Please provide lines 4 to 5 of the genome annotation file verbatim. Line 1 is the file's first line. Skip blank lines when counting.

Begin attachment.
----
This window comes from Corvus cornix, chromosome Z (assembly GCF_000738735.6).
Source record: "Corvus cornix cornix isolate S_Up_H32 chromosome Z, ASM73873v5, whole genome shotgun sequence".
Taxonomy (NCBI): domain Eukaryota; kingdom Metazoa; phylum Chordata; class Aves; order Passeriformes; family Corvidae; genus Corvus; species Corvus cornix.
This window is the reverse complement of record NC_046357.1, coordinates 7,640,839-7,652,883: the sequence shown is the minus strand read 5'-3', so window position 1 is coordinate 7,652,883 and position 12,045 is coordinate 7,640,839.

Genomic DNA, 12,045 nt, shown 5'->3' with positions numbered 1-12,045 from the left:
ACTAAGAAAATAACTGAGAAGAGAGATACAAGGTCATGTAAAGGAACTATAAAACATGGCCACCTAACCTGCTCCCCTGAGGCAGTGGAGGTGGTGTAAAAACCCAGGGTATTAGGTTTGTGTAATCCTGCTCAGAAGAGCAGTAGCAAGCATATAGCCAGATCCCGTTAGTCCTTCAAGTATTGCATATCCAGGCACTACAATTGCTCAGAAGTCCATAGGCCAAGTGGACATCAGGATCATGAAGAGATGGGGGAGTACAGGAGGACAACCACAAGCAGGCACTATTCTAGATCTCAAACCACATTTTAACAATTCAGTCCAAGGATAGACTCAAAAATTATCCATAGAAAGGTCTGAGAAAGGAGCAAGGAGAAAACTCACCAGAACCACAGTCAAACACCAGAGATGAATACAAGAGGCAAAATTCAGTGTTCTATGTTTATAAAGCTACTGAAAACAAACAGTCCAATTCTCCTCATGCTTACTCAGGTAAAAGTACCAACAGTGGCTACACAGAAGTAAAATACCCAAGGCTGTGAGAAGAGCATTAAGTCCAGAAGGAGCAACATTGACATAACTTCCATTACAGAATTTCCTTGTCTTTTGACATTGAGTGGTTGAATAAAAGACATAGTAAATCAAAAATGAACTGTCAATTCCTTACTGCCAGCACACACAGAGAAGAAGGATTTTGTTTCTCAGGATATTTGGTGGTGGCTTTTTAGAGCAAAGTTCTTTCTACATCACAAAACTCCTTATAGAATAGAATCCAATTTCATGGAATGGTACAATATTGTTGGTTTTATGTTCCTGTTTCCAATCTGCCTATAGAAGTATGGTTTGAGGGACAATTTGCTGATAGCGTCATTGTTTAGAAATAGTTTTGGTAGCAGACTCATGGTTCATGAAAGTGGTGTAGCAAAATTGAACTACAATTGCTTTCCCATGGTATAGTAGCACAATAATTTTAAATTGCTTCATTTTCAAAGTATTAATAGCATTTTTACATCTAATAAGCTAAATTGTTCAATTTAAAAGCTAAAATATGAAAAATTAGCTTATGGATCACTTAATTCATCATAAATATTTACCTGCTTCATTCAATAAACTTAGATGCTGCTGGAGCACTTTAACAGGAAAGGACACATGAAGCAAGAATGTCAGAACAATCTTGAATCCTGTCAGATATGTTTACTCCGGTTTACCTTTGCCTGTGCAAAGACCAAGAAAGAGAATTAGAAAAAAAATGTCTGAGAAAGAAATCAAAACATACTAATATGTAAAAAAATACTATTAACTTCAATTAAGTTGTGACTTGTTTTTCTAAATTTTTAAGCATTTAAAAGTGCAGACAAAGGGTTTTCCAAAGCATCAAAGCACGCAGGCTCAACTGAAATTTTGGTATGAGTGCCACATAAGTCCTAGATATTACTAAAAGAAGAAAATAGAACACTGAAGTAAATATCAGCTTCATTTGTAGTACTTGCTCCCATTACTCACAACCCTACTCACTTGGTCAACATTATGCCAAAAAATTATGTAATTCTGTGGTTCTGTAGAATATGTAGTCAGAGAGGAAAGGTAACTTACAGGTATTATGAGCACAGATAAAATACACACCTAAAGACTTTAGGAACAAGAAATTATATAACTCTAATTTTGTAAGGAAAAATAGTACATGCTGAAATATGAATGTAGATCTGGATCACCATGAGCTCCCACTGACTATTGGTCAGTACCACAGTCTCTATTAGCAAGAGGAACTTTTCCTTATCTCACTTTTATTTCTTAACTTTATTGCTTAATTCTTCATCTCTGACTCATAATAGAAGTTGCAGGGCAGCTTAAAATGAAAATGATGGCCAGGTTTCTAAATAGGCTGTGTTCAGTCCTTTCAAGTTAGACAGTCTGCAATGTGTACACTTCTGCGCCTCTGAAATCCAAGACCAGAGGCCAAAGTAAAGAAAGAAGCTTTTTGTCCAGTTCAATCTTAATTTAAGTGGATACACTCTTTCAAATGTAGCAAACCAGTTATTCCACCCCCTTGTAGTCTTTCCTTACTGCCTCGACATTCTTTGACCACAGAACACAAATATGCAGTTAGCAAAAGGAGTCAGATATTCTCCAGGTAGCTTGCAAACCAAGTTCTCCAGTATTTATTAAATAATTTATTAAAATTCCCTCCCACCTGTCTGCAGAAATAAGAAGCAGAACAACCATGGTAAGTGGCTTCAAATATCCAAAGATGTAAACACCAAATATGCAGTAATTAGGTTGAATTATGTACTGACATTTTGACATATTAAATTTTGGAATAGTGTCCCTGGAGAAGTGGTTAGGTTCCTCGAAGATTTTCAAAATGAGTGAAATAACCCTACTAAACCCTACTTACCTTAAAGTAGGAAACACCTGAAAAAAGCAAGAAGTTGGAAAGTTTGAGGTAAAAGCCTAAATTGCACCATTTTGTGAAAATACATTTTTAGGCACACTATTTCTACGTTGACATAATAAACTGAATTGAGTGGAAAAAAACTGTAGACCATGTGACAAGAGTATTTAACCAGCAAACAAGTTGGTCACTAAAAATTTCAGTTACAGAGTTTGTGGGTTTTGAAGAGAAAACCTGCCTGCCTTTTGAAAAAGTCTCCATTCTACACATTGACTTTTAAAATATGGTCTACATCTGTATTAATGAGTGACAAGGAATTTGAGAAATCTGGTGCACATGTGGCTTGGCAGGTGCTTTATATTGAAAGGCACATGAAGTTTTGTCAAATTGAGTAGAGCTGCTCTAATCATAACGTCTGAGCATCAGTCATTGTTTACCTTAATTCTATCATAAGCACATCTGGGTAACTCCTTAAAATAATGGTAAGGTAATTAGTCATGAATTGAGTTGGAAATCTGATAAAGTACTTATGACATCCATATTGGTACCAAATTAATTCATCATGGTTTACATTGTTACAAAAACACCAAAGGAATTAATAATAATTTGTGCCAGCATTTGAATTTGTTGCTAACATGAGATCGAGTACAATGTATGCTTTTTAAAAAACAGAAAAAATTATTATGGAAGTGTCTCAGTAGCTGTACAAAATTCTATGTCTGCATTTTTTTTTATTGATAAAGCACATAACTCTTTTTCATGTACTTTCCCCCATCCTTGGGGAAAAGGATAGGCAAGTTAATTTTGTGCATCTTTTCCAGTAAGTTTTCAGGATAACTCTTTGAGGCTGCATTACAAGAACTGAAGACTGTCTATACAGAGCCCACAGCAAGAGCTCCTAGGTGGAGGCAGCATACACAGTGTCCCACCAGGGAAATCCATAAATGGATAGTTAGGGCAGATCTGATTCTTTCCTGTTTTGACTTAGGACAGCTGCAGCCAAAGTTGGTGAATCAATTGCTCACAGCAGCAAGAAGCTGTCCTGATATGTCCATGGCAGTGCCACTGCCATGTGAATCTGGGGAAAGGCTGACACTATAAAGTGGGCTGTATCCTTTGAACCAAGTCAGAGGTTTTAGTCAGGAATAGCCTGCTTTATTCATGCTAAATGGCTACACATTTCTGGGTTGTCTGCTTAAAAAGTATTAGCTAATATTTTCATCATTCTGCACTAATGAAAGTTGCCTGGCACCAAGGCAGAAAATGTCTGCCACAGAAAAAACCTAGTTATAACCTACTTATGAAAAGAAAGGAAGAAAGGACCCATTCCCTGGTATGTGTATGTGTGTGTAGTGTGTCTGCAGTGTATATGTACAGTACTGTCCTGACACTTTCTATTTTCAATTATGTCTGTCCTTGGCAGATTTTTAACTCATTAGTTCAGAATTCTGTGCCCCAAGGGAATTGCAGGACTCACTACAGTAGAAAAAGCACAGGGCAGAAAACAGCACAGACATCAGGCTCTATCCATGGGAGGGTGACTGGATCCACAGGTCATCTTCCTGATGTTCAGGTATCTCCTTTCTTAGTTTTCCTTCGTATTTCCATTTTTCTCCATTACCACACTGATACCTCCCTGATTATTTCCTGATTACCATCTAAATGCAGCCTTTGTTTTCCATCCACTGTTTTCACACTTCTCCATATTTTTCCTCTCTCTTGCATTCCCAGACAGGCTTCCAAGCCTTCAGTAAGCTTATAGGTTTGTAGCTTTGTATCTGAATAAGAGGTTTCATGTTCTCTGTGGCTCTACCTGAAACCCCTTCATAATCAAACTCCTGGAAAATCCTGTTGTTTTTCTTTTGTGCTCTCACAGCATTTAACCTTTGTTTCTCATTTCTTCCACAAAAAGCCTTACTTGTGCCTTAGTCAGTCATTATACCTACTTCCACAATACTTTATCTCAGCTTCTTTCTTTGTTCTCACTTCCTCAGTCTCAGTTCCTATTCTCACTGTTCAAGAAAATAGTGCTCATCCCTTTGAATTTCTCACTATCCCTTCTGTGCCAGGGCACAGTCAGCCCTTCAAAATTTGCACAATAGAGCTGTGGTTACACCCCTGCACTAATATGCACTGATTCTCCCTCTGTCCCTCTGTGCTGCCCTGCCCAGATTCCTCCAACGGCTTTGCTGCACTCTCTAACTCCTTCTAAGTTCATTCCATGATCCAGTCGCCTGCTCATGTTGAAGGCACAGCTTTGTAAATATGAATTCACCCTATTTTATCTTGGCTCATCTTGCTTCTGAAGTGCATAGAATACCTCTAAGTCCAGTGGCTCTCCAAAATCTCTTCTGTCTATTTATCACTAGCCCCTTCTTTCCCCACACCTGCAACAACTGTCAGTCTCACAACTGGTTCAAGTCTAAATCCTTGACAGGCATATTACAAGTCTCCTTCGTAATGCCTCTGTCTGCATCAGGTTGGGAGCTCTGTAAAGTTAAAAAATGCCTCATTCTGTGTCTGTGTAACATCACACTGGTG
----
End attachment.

This window is the reverse complement of record NC_046357.1, coordinates 7,640,839-7,652,883: the sequence shown is the minus strand read 5'-3', so window position 1 is coordinate 7,652,883 and position 12,045 is coordinate 7,640,839.

Genomic DNA, 12,045 nt, shown 5'->3' with positions numbered 1-12,045 from the left: